Saturday, July 21, 2012

Flow in the Digital Environment

It is very hard to imagine the possibilities of the future without projecting today's 'institutional structures' in a way that 'colonizes' the future.
Imagine a feudal society - peasants and nobility, and they are asked 'What will these amazing new technologies bring?' The tendency (as I imagine it) would be to project that the Nobles would inevitably know what peasants had and what 'tithes' (as taxes) they could truly ask for. It would be hard for the peasant to imagine they could have equal access to view the nobles needs.
What they wouldn't have imagined is an 'impartial' justice system, market system, a public education system, health system, a banking/credit system for all, a labour force, new concepts of private property, marriage/relationship as an act of love and so much more.
When the train was first emerging many people felt that travel at 20 miles per hour would literally drive people crazy. And if surveys/studies of experiences of travelling that fast were done we would find lots of evidence of potential trauma (psycho-physio).
The same phenomena was experienced during the upheaval and turbulence of the shift from agricultural/rural to industrial/urban society - anonymity was equivalent to anomie.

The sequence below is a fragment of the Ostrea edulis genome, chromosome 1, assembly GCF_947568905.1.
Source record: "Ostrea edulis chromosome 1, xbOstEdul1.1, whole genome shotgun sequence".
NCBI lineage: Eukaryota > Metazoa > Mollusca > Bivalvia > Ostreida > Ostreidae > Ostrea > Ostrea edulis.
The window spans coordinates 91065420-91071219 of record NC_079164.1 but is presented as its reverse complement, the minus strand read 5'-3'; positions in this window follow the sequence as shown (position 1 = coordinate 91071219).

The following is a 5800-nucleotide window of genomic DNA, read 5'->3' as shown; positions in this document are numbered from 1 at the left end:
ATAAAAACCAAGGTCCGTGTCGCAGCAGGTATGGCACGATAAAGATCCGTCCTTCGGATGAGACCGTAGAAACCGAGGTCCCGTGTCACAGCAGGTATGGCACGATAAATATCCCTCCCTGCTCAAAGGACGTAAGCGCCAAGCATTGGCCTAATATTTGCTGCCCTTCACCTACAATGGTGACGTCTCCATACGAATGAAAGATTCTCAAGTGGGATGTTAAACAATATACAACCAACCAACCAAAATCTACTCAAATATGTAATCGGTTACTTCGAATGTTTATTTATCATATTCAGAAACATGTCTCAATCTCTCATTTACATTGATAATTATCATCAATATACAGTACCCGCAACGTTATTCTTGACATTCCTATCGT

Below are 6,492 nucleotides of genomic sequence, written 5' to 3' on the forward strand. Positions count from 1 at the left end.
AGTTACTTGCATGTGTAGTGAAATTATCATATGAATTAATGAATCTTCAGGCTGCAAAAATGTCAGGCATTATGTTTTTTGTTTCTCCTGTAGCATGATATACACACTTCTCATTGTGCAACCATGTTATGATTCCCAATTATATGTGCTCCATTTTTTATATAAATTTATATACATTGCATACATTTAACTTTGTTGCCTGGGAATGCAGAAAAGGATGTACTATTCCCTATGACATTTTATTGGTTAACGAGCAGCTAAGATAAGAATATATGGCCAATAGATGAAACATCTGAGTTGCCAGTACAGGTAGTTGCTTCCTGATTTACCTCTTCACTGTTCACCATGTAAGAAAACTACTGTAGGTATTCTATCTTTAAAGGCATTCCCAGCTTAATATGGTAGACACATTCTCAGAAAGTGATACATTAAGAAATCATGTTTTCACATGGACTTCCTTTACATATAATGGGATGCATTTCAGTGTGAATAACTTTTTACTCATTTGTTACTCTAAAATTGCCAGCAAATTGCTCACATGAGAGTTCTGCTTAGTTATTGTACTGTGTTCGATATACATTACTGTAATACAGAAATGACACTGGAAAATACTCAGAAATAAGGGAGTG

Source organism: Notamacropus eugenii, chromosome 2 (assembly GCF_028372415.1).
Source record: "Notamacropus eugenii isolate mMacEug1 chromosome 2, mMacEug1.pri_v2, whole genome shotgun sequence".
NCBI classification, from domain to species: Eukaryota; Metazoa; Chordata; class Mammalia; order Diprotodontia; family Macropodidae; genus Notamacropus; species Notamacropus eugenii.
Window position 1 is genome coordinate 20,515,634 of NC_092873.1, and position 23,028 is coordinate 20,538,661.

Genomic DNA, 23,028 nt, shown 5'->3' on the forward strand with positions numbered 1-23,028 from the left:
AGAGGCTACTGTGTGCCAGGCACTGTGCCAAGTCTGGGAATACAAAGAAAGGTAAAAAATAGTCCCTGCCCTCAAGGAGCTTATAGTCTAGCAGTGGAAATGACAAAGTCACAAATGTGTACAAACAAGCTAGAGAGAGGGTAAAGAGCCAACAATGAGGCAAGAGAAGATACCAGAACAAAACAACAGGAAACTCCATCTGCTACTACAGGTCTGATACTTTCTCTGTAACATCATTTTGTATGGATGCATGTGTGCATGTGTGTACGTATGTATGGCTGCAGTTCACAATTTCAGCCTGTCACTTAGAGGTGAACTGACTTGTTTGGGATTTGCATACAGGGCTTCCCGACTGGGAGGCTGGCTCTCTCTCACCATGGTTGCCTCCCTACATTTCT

A recent book by Raimi (director of PEW research Internet and society) and Wellman (Canadian sociologist who's research the wired/non-wired community for the last 20 years)called "Networked: the New Social Operating System" talks about 'networked individualiam' as the new social operating system. I haven't finished the book yet but they propose that what is emerging is a new sphere of connectedness - beyond the close ties - loose ties sphere; the offer that we will all also have 'audience' - a deeper extension of Warhol's everyone will have 15 minutes of fame. 
Douglass North (a Noble economist) who research institutional economics - posited that the most important aspect of the shift from feudal to market-system/democratic societies was the trust market/democracy provided that enabled 'impartial exchange' over 'personalized-network exchange'. What this means is that while markets have existed since exchange was invented - these markets were highly conditional on conditions that provided protection (e.g. patronage from 'nobles'), and were based on personal networks. What market-system/democratic societies enable is trusted exchange with strangers - I can go into any store and exchange paper or 'bits' with someone I will never see again and get what I want. This was not the case in the past.
The digital environment extends these sort of impartial exchanges even further - but what enables these to progress is a 'reputation' metric. Think of reader reviews on Amazon, or rating of sellers/buyers on eBay. 
The digital environment will require new institutions of reputation, new institutions of identity (including reciprocal transparency - see David Brin's 'Transparent Society'). 
Flow, knowledge flow, impersonal exchange, persistent identity, hyper-individuality/specialization (see Malone's HBR article), hyper-exchange, interdependency, impartial exchange, new institutions, are all 'dots' in the emerging picture of the digital environment's transformation of what work will be.